Todd Albright and PG editors name the defining albums that rocked our young, impressionable selves to the core.
We were so pumped up about our heroes’ stories of the albums that rocked their core, that we had to join the fun. Todd Albright and PG editors name the defining albums of our lives.
Q: What album changed your life forever? Describe the recording that’s integral to your musical makeup.
Todd Albright — Guest Picker
A: Last Session, Blind Willie McTell. When I first heard this record, it really knocked me out: It took a ghost from the 78 rpm-era and suddenly he was human and I was there in the room with him. Between the pop songs, the rags, and the hillbilly numbers, were plenty of laughs, jokes, drinks, and total horse-shit lies. Musically, I think it was the moment when I realized that many blues players of that period ironically only played “the blues” some of the time. To me, the blues isn’t just music—it is a heavy and complex story—and hearing McTell embody that legacy with such clarity was transformative.
Current obsession: The history of the country blues has been an ongoing lifetime obsession of mine. The lives of the individuals that made the recordings: where they were born, how they lived, who they knew, what they thought, how and where they died... I want to know it all. Lately I’ve been rereading a few of my favorite books, Blues People by Amiri Baraka and King of the Delta Blues: The Life and Music of Charlie Patton by Gayle Dean Wardlow and Stephen Calt. The music they played carries the weight of each personal experience, which is what fascinates me.
Neill Dumont — Reader of the Month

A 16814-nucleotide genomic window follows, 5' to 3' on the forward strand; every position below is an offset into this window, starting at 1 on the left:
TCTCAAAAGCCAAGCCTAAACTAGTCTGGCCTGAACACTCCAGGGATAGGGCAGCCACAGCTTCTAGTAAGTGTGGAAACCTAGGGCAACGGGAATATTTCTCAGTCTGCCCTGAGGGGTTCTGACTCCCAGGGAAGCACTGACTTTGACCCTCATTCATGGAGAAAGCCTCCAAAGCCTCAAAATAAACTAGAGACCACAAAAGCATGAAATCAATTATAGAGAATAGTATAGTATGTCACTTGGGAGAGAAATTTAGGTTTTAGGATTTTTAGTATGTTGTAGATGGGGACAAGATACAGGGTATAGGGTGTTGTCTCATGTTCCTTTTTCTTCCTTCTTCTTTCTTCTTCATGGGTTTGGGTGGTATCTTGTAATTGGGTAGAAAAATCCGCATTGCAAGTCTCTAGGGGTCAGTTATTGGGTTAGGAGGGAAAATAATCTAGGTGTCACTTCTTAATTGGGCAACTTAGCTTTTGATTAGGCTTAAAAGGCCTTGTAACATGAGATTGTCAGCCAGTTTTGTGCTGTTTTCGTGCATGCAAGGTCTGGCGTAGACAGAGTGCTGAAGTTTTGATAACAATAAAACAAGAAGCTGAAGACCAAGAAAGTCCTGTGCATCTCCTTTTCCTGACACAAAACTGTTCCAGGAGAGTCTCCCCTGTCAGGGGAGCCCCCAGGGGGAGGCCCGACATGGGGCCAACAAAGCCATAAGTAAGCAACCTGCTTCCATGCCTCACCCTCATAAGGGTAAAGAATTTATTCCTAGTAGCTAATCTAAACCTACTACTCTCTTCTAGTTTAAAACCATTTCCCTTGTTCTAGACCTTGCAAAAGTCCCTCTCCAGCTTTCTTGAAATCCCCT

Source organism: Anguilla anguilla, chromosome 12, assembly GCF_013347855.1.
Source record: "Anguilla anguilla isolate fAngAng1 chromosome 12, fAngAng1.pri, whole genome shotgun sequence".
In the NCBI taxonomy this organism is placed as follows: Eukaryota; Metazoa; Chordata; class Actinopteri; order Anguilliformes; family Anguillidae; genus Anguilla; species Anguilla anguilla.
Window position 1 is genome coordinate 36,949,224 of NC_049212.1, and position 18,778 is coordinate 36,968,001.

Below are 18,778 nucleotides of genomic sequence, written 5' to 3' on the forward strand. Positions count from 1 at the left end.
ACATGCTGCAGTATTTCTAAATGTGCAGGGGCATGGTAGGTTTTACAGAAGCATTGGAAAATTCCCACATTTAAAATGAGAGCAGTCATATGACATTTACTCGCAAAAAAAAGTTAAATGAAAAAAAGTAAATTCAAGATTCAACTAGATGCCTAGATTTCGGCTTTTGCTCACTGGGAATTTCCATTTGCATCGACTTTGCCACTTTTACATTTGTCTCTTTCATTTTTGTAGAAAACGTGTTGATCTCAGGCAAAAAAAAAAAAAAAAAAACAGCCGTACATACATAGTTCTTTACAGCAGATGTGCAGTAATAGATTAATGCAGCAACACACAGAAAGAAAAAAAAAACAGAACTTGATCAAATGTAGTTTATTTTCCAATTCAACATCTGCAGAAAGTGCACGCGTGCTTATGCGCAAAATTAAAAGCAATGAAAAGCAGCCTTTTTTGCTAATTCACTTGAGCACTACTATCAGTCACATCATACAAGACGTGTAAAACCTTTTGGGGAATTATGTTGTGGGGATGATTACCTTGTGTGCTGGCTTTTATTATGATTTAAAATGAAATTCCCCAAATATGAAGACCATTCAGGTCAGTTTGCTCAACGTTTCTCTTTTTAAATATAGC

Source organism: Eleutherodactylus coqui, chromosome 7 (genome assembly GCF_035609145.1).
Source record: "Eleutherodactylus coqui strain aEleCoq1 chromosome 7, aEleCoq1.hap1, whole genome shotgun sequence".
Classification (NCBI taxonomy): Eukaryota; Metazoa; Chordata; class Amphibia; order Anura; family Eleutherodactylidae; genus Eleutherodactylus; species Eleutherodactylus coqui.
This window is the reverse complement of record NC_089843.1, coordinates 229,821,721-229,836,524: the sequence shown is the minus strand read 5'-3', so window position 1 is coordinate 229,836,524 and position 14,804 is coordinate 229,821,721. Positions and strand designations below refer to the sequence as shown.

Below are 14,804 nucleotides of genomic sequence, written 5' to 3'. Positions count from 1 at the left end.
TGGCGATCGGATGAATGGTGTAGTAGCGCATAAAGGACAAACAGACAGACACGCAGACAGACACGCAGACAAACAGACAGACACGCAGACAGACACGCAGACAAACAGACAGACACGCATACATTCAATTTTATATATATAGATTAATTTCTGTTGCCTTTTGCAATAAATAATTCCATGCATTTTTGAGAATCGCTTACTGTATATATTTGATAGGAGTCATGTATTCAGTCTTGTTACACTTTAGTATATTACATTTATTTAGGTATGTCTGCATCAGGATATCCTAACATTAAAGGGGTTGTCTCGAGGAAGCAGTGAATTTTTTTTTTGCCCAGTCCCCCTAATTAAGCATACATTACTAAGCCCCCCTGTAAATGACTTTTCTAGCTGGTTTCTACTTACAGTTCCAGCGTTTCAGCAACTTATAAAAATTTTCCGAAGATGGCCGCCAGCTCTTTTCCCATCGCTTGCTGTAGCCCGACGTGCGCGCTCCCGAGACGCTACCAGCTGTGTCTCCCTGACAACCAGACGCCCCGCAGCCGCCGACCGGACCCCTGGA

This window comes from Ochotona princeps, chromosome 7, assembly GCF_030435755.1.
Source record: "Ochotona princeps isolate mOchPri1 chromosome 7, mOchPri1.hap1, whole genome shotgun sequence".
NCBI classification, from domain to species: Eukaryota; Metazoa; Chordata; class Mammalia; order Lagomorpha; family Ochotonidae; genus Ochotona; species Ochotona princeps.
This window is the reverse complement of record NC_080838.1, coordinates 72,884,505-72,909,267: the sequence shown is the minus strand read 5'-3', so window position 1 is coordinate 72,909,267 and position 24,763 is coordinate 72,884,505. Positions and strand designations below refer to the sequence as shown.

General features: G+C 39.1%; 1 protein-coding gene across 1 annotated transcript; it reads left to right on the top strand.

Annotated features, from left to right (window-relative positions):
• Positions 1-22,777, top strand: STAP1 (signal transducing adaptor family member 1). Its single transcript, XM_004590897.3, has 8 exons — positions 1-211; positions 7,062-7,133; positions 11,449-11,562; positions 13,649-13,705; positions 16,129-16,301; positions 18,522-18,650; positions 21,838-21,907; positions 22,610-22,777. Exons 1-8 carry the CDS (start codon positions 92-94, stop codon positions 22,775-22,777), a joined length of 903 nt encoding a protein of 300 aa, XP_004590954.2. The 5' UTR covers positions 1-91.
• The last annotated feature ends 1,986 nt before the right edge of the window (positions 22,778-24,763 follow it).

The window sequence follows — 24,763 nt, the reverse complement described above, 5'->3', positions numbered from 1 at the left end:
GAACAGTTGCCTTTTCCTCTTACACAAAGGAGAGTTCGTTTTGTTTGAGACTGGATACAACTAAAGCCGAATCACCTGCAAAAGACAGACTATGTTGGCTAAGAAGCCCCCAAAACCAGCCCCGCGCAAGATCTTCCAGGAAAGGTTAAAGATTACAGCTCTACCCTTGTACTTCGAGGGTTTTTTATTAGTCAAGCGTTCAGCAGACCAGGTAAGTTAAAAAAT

A: I’m a dinosaur (I’m 65), so Surrealistic Pillow by Jefferson Airplane introduced me to the psychedelic sound. “Somebody to Love” kicked my ass, but “Comin’ Back to Me” introduced me to what I’ve always called “magic music.”
Current obsession: My current guitar-related obsession is to see Joe Satriani play. I’m bedridden in a nursing home, so this might not be so easy to fulfill.
Photo by Larry DiMarzio
Andy Ellis — Senior Editor
A: Hanging on my wall is a canvas print of 20 album covers—LPs that transformed me as a guitarist in my late teens. But of all the magnificent records in this collage, it’s Kenny Burrell’s 1963 Midnight Blue that keeps me striving to improve my fretwork. On every gig—whether I’m playing acoustic or electric—Burrell’s slinky double-stops and organ-inspired comping (or my best approximations thereof) find their way into my parts. Timeless.
Current obsession: Coiled guitar cords. They keep things neat underfoot and bring back fond memories of rockin’ in the ’60s.
Ted Drozdowski — Senior Editor
A: When I heard the soundtrack to Deep Blues, Robert Mugge’s 1991 documentary that captured the sounds and lives of the most vital, badass traditional blues musicians then-living between Memphis and Bentonia, Mississippi, I knew I had to go there. Especially to the North Mississippi hills, where I was befriended by R.L. Burnside, Jessie Mae Hemphill, and Junior Kimbrough. They enlightened me, inspired me, rewired the way I make and think about music, and are why I moved to the South.
Current obsession: Amps. Lately I’ve been revisiting the world of tones my vintage and modern amps create, and how they can help me expand my music.
Jason Shadrick — Associate Editor
A: In my most formative years, I kept blues music at arm’s reach. It wasn’t until I came across Eric Clapton’s From the Cradle album that I decided to fully embrace the raw power that tweed Fender amps could dish out. Over the last 20 years, connections to that album consistently pop up and force me to dig it out and jam along. It’s not only an inspired take on how a classic blues tune can feel modern, but it served as a roadmap to uncovering the roots of Clapton’s influences.
Bassist Janek Gwizdala and saxophonist Bob Reynolds are two of the most prolific musicians around and their respective daily vlog series are both humbling and inspiring. I literally can’t recommend them enough.